The agreement allegedly reached between Rishi Sunak and Suella Braverman over future immigration policy is unusual. Many party leaders have promised to follow a particular course of action when seeking to appoint a minister, but have always reserved the right to take a different approach if they thought fit. Indeed, there is a constitutional issue here: policy is supposed to be made by the Cabinet. A secret pact would show how far we have drifted from what was once considered the proper way of doing things.
But the supposed agreement came about because of the equally unusual circumstances. The Conservative Party had decided to remove Liz Truss after fewer than 50 days in office and another contest beckoned. Mr Sunak, defeated by Ms Truss just weeks earlier, needed allies on the Right of the party and Mrs Braverman was foremost among them. She transferred her loyalty to Mr Sunak but did so, she says, on a promise to be allowed as home secretary to pursue a much tougher immigration programme.
The document listed four proposals to reduce overall numbers. These were to close down the graduate visa route, restrict the number of dependents allowed to accompany immigrants, prioritise particular universities and courses, and increase the salary requirements for immigrant visas from £25,000 to £40,000.
Mrs Braverman, who was sacked a few weeks ago, now feels vindicated by the latest immigration figures showing the numbers arriving legally at unprecedented levels. Her supporters say Mr Sunak agreed to the plan in person and before witnesses but has not implemented it.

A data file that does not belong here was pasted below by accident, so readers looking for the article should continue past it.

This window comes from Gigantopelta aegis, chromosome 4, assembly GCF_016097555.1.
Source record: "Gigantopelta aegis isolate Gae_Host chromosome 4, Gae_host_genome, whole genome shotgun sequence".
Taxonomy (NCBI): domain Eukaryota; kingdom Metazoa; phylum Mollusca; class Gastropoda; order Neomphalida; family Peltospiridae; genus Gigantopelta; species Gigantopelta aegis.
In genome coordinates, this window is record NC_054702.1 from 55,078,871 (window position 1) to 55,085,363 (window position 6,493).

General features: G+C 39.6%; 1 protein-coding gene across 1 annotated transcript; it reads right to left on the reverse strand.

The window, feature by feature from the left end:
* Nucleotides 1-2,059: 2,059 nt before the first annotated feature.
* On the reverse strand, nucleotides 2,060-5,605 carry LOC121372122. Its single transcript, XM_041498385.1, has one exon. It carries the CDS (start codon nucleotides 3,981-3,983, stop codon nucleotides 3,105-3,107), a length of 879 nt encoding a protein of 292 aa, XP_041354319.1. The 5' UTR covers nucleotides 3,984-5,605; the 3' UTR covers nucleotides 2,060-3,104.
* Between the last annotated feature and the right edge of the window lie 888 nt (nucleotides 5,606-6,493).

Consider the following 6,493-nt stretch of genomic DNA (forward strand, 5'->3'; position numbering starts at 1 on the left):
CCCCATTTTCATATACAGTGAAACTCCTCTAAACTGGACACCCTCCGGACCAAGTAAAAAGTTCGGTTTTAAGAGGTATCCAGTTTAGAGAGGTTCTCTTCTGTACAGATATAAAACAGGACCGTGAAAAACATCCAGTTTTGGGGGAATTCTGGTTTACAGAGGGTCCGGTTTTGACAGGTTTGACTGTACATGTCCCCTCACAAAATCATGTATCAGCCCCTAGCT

The country is increasingly cynical about politicians who say one thing but do another and this episode risks undermining Mr Sunak’s efforts to present himself as someone who is different from his predecessors. Constant pledges to reduce immigration have resulted in by far the largest number in our history, pushing up the population faster than ever and placing a huge burden on creaking public services.
Mr Sunak has sought to distance himself from Mrs Braverman’s claim of a binding promise, turning this into the latest skirmish of a party at war with itself. But the voters want to know less about a deal to seal the leadership and more about why the Government has reneged on a solemn pledge made in the last manifesto on which it was elected, albeit under another leader.